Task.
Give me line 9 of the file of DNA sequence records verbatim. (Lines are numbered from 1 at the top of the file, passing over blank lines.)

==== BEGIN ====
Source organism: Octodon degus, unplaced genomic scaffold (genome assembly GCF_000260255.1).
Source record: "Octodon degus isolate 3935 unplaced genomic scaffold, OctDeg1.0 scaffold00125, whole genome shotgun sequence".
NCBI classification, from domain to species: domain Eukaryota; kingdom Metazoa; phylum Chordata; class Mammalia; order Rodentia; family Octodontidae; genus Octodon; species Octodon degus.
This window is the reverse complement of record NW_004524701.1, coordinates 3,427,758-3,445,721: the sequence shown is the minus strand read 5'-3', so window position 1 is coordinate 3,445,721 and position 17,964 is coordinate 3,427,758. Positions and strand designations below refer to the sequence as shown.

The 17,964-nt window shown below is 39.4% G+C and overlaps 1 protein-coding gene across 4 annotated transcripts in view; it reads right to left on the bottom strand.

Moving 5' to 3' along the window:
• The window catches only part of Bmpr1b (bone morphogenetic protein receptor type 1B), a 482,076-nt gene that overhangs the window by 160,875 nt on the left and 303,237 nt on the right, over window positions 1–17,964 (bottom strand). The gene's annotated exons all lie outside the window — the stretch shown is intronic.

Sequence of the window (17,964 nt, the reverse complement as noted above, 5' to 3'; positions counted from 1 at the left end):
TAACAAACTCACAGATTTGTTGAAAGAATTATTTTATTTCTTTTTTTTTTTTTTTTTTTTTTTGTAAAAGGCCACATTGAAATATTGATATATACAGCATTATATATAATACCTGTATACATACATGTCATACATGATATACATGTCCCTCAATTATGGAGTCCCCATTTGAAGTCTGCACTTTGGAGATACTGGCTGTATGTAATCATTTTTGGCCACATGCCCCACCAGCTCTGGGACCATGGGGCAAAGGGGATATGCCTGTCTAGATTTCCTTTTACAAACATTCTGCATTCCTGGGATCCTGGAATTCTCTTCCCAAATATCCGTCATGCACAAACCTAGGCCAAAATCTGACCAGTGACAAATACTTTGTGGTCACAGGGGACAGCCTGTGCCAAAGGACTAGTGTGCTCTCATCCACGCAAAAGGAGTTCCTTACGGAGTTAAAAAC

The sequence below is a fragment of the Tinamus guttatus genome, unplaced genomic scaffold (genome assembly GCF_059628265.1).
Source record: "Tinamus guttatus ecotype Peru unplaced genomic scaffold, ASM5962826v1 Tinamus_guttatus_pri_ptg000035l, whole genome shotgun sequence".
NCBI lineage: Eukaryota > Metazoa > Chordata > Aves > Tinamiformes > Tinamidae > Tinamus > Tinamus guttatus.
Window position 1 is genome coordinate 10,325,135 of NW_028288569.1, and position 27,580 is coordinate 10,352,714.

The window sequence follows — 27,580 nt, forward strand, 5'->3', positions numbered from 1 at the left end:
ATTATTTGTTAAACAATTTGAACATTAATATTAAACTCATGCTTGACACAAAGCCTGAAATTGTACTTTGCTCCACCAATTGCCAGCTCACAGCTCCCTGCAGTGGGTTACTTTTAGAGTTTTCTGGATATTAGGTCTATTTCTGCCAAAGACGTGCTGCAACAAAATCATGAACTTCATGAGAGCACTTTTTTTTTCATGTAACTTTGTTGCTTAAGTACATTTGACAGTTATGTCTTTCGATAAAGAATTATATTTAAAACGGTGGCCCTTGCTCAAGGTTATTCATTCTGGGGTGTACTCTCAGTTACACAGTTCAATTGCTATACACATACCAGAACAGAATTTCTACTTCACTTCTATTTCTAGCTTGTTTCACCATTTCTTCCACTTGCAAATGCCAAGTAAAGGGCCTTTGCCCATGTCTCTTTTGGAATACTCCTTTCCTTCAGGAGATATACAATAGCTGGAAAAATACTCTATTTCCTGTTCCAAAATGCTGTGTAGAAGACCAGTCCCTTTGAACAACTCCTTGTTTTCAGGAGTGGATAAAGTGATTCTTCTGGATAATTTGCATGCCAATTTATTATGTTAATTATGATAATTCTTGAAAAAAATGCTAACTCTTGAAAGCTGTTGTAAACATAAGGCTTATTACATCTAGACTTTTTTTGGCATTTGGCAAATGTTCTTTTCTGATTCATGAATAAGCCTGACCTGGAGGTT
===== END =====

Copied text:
TAACAAACTCACAGATTTGTTGAAAGAATTATTTTATTTCTTTTTTTTTTTTTTTTTTTTTTTGTAAAAGGCCACATTGAAATATTGATATATACAGCATTATATATAATACCTGTATACATACATGTCATACATGATATACATGTCCCTCAATTATGGAGTCCCCATTTGAAGTCTGCACTTTGGAGATACTGGCTGTATGTAATCATTTTTGGCCACATGCCCCACCAGCTCTGGGACCATGGGGCAAAGGGGATATGCCTGTCTAGATTTCCTTTTACAAACATTCTGCATTCCTGGGATCCTGGAATTCTCTTCCCAAATATCCGTCATGCACAAACCTAGGCCAAAATCTGACCAGTGACAAATACTTTGTGGTCACAGGGGACAGCCTGTGCCAAAGGACTAGTGTGCTCTCATCCACGCAAAAGGAGTTCCTTACGGAGTTAAAAAC